In my practice I come across loving moms and step-moms along with not so caring moms and step-moms. It’s an uphill battle for many step-moms on a daily basis. Would an alternative term such as Para-mom, which, by the way, I like to abbreviate P-mom, eliminate some of the battle? Maybe. It seems to me that there are enough issues surrounding the blending of families, that if we could negate at least the “evil” connotation and have children concentrate on the loving component, then at least there would be one less struggle to overcome within the family and society at large

      n essence, the terms P-mom and P-dad, along with P-son and P-daughter, embrace the image of love and caring within a family. For married parents, Para-kin provides an acceptable alternative to the use of step terms, and for unmarried parents, it’s a necessity for identification.

      We started with the image connected to words and I’ll end on this same thought. When a partner marries someone with children, there are no choices. It’s a given that one loves the new spouse, but it’s an expectation that the love should or will extend to the children of that spouse. One becomes a stepparent, for better or worse. When the stepparent runs into a brick wall communicating with the child, or is perceived as “mean” or “unloving”, the negative “step” image is the fallback position.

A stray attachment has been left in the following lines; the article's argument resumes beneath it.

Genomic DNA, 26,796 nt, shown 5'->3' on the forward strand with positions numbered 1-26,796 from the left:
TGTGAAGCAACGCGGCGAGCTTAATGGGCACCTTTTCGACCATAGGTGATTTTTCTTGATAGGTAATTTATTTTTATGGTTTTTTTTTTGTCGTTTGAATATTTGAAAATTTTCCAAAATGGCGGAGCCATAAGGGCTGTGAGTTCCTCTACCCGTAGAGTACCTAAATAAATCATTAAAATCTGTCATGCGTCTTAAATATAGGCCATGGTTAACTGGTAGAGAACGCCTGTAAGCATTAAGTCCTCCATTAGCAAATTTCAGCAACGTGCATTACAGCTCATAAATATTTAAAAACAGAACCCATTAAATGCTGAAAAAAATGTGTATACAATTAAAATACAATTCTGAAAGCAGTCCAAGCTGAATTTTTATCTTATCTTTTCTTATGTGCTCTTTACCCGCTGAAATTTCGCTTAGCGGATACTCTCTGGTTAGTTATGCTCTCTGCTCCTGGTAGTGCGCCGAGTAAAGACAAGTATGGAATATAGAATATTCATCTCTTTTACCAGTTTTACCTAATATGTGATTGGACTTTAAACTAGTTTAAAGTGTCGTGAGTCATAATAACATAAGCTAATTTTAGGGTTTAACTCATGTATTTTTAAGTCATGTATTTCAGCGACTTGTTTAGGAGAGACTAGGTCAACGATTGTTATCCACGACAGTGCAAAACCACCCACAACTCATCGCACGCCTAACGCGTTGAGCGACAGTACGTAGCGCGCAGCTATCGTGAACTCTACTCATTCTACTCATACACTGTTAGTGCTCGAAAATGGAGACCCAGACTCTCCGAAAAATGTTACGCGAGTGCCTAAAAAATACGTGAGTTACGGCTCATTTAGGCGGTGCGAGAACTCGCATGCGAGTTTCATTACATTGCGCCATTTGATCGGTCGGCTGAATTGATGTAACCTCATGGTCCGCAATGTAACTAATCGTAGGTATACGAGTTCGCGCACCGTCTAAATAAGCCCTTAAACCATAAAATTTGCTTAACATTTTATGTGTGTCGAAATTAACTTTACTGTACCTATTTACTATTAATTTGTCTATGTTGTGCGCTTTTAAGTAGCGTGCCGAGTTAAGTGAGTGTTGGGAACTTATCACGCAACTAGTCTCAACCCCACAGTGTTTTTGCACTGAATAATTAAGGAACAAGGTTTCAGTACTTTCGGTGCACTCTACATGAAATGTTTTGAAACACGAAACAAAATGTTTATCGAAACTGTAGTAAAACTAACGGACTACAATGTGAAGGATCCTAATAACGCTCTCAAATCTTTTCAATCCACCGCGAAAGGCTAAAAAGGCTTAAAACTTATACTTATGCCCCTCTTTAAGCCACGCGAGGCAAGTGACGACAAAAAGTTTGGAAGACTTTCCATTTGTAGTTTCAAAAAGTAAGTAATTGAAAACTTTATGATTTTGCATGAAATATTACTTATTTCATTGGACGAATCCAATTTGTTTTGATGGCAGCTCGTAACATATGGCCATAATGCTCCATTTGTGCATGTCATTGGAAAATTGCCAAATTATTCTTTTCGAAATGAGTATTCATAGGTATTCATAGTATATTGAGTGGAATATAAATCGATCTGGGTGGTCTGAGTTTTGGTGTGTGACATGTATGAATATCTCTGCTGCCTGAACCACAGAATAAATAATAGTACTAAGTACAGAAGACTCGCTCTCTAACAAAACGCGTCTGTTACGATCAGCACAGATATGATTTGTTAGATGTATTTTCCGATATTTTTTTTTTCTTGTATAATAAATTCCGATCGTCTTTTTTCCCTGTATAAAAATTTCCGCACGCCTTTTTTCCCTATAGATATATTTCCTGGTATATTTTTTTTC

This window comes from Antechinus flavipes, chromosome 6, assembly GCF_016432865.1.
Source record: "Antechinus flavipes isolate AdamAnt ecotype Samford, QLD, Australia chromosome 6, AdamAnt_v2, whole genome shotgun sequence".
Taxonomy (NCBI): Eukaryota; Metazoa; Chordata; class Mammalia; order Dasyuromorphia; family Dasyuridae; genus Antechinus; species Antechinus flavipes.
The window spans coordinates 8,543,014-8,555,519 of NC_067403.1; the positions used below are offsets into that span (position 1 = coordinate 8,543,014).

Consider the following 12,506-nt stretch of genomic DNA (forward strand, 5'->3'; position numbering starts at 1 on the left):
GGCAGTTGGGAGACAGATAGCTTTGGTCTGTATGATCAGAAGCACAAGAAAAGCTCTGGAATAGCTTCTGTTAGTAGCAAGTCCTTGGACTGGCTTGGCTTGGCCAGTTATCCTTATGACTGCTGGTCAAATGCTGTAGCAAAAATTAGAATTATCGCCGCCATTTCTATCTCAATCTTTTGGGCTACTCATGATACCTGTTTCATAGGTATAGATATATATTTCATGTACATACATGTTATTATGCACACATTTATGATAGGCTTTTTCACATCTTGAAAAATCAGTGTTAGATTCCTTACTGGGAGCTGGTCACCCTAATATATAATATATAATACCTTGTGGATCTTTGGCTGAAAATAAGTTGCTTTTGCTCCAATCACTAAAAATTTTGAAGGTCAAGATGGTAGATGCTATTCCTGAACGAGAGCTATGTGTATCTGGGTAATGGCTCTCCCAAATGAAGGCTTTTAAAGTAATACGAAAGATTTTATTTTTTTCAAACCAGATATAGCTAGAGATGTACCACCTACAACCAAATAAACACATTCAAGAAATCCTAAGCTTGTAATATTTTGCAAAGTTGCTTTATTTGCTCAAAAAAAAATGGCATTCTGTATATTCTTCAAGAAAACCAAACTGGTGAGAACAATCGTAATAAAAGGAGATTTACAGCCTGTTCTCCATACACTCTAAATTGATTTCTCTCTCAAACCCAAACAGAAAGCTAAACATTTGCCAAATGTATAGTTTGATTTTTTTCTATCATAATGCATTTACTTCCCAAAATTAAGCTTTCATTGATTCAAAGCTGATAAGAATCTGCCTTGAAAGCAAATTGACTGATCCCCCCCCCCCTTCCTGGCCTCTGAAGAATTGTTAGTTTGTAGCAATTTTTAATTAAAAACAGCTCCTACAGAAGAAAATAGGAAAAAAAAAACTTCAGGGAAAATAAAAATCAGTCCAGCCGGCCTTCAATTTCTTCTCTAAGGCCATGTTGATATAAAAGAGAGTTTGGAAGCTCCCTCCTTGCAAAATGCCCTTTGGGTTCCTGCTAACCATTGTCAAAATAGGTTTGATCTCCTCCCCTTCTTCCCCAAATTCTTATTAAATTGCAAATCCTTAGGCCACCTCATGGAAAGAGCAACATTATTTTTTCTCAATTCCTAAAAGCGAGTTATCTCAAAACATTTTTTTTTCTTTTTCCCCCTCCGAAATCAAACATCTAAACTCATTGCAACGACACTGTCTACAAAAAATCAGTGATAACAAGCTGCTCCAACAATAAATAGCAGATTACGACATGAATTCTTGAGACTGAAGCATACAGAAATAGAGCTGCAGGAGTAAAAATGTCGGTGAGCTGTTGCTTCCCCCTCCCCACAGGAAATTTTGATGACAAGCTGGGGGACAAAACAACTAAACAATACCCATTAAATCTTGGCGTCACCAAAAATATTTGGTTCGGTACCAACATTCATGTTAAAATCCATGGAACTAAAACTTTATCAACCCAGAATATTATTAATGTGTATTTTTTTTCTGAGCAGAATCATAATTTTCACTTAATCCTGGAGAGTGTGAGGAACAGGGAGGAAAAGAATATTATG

Using Para-kin terms is a choice. One can choose to call himself or herself a P-mom or P-dad and choose to embrace that child as a P-son or P-daughter. Then, if difficulties arise between the new spouse and the child, the words “mean” and “evil” may not necessarily be the fall back position, because that person is not referred to as a stepparent in the first instance. The child may perceive that his new P-mom “doesn’t get it” or “is all over his or her case,” but the “evil” image may not even enter the child’s mind.

      The phrase Para-kin is devoid of negativity. It’s devoid of centuries old mythology, legend and baggage. That is its beauty. That is its gift.

      Thanks for giving me the opportunity to explain this “new fangled” term. I know that it sounds strange because it is new but the possibilities of its use are endless.


  2. Juliane Beja says:

    Fabulous This really is one of the most informative web sites I’ve ever read on this subject.

  3. Benny Cottom says:

    interesting post, keep it up

  4. sheryl ishai says:

    Dear Deb,
    I am so incredibley proud of you for bringing this subject to light. You have really filled a void for so many people to be able to refer to their significant others and their families in loving terminology.
    As I look at your site, I am reminded at how proud of you I am-but I said that already, no?

    • Para-Kin says:

      Thanks Sheryl for your support! These terms are for all of us and I know with the work you do with families, you may find these concepts really helpful. Thanks again for writing. Deb